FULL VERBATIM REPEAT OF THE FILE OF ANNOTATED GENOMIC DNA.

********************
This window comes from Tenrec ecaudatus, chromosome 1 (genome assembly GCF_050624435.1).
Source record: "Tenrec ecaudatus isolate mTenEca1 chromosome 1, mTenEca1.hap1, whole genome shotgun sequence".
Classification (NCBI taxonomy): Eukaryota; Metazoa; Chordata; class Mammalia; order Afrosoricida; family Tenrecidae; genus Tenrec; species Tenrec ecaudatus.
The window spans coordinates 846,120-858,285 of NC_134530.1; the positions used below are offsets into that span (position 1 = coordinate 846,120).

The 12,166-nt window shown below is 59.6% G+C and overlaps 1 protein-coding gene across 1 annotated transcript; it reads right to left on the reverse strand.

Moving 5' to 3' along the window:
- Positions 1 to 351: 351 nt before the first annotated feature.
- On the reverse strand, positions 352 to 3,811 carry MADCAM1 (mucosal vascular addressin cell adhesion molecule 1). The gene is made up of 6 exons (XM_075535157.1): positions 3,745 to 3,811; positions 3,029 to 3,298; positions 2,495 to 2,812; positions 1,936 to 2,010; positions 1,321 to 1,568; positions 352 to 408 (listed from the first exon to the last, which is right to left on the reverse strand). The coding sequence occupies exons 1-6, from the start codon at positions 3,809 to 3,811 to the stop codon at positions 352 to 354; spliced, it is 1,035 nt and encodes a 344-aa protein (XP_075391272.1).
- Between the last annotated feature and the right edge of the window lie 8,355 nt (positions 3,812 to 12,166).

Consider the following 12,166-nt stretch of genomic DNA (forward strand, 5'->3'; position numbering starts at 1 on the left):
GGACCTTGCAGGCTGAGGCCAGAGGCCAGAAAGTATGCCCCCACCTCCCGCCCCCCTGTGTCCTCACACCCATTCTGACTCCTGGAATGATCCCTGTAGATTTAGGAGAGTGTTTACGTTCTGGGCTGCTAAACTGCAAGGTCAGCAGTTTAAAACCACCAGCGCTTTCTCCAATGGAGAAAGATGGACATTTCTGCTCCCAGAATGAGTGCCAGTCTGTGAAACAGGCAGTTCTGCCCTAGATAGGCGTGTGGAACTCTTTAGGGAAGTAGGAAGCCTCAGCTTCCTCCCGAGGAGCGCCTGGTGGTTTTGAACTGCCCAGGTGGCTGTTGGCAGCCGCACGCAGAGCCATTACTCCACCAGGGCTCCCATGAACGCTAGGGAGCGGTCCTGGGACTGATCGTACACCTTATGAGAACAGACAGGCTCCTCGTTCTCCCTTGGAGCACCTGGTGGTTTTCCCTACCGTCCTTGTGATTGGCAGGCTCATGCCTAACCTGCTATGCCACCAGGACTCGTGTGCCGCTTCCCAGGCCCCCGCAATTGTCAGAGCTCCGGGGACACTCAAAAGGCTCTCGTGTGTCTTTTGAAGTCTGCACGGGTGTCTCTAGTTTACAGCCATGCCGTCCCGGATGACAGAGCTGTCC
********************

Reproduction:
This window comes from Tenrec ecaudatus, chromosome 1 (genome assembly GCF_050624435.1).
Source record: "Tenrec ecaudatus isolate mTenEca1 chromosome 1, mTenEca1.hap1, whole genome shotgun sequence".
Classification (NCBI taxonomy): Eukaryota; Metazoa; Chordata; class Mammalia; order Afrosoricida; family Tenrecidae; genus Tenrec; species Tenrec ecaudatus.
The window spans coordinates 846,120-858,285 of NC_134530.1; the positions used below are offsets into that span (position 1 = coordinate 846,120).

The 12,166-nt window shown below is 59.6% G+C and overlaps 1 protein-coding gene across 1 annotated transcript; it reads right to left on the reverse strand.

Moving 5' to 3' along the window:
- Positions 1 to 351: 351 nt before the first annotated feature.
- On the reverse strand, positions 352 to 3,811 carry MADCAM1 (mucosal vascular addressin cell adhesion molecule 1). The gene is made up of 6 exons (XM_075535157.1): positions 3,745 to 3,811; positions 3,029 to 3,298; positions 2,495 to 2,812; positions 1,936 to 2,010; positions 1,321 to 1,568; positions 352 to 408 (listed from the first exon to the last, which is right to left on the reverse strand). The coding sequence occupies exons 1-6, from the start codon at positions 3,809 to 3,811 to the stop codon at positions 352 to 354; spliced, it is 1,035 nt and encodes a 344-aa protein (XP_075391272.1).
- Between the last annotated feature and the right edge of the window lie 8,355 nt (positions 3,812 to 12,166).

Consider the following 12,166-nt stretch of genomic DNA (forward strand, 5'->3'; position numbering starts at 1 on the left):
GGACCTTGCAGGCTGAGGCCAGAGGCCAGAAAGTATGCCCCCACCTCCCGCCCCCCTGTGTCCTCACACCCATTCTGACTCCTGGAATGATCCCTGTAGATTTAGGAGAGTGTTTACGTTCTGGGCTGCTAAACTGCAAGGTCAGCAGTTTAAAACCACCAGCGCTTTCTCCAATGGAGAAAGATGGACATTTCTGCTCCCAGAATGAGTGCCAGTCTGTGAAACAGGCAGTTCTGCCCTAGATAGGCGTGTGGAACTCTTTAGGGAAGTAGGAAGCCTCAGCTTCCTCCCGAGGAGCGCCTGGTGGTTTTGAACTGCCCAGGTGGCTGTTGGCAGCCGCACGCAGAGCCATTACTCCACCAGGGCTCCCATGAACGCTAGGGAGCGGTCCTGGGACTGATCGTACACCTTATGAGAACAGACAGGCTCCTCGTTCTCCCTTGGAGCACCTGGTGGTTTTCCCTACCGTCCTTGTGATTGGCAGGCTCATGCCTAACCTGCTATGCCACCAGGACTCGTGTGCCGCTTCCCAGGCCCCCGCAATTGTCAGAGCTCCGGGGACACTCAAAAGGCTCTCGTGTGTCTTTTGAAGTCTGCACGGGTGTCTCTAGTTTACAGCCATGCCGTCCCGGATGACAGAGCTGTCC